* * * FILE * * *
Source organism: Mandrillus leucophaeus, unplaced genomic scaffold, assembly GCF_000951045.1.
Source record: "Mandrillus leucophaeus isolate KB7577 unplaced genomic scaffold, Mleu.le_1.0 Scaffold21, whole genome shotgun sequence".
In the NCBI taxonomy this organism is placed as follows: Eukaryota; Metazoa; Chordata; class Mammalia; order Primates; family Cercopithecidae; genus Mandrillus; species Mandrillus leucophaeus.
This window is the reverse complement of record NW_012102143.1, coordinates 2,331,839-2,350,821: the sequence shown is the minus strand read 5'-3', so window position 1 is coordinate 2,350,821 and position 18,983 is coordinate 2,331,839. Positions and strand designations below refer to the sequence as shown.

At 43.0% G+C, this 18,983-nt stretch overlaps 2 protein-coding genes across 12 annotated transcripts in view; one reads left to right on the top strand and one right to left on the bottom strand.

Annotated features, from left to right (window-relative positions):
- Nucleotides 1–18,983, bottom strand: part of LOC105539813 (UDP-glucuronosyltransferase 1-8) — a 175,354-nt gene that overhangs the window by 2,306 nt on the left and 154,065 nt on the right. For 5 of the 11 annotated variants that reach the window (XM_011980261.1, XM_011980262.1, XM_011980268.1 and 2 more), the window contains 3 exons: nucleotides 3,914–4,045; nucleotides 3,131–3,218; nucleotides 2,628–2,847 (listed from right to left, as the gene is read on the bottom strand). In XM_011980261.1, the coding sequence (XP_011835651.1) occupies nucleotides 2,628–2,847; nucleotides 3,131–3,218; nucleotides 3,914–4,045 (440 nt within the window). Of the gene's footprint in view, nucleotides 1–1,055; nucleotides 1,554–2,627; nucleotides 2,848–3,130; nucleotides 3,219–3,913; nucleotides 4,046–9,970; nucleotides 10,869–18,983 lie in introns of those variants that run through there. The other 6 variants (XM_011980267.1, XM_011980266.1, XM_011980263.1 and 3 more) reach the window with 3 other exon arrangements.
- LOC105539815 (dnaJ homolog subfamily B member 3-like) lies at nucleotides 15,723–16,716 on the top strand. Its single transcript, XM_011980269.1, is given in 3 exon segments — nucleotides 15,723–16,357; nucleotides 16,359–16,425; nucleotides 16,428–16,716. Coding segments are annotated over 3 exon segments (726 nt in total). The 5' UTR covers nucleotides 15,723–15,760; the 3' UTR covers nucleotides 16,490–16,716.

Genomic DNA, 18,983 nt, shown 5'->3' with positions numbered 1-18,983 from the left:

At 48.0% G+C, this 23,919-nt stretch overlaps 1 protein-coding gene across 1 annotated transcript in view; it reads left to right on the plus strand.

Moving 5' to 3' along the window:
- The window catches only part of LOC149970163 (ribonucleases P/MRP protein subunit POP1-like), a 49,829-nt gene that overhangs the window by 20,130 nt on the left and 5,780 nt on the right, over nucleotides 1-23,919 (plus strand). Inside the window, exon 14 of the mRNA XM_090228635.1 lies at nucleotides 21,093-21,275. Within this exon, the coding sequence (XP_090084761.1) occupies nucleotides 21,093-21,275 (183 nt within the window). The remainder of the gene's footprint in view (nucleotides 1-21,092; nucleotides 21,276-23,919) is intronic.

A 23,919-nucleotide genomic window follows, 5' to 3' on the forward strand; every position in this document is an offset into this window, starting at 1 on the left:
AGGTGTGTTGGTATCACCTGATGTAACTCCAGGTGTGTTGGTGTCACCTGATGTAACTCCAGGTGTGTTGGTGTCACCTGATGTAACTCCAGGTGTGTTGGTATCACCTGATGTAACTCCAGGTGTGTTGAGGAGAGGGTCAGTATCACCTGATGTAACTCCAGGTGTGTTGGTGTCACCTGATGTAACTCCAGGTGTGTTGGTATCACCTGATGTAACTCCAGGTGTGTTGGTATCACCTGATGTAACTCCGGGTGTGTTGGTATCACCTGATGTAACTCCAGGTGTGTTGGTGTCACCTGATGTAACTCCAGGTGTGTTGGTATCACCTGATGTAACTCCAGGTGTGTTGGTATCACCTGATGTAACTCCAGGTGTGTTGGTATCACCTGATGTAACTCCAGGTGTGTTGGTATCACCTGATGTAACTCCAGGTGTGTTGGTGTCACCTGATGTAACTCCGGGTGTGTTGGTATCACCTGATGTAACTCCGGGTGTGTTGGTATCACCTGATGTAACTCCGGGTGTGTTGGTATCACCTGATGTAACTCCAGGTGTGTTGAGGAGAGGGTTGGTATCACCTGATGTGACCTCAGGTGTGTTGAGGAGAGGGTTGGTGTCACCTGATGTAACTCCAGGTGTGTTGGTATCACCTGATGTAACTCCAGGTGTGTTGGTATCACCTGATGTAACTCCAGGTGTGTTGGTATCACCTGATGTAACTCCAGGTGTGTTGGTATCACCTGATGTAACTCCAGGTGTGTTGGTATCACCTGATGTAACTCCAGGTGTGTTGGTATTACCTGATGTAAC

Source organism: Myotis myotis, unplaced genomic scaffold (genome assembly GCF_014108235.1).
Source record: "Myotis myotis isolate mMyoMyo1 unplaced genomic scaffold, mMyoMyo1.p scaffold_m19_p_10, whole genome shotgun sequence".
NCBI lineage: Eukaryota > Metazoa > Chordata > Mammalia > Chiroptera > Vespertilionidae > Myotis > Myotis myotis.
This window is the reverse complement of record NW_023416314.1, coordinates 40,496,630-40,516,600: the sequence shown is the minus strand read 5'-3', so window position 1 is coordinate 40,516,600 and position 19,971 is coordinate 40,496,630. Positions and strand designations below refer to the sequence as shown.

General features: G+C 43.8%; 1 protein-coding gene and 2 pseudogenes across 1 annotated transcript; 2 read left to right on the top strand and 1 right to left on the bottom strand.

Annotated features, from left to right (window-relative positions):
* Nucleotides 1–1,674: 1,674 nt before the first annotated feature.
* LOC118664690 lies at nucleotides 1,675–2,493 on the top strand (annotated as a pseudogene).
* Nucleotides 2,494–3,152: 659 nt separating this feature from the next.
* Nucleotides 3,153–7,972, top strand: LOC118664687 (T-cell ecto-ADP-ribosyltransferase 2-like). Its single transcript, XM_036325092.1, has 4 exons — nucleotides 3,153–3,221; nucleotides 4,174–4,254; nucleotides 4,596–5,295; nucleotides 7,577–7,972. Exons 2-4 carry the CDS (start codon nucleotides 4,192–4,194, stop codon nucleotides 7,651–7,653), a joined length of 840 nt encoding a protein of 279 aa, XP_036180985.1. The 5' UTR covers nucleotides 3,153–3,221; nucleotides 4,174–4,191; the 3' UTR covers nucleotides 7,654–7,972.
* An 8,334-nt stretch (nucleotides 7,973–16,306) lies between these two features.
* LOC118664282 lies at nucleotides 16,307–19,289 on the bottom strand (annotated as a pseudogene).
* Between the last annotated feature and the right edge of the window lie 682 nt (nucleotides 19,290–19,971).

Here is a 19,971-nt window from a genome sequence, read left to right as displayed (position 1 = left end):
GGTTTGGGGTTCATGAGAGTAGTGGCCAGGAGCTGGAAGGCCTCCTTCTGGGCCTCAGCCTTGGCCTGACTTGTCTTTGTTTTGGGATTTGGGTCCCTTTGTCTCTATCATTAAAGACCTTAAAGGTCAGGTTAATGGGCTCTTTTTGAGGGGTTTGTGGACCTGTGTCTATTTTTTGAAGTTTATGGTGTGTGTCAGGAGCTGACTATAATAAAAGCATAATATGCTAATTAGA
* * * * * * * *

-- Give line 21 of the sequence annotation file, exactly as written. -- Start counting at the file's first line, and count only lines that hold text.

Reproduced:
* Nucleotides 1–1,674: 1,674 nt before the first annotated feature.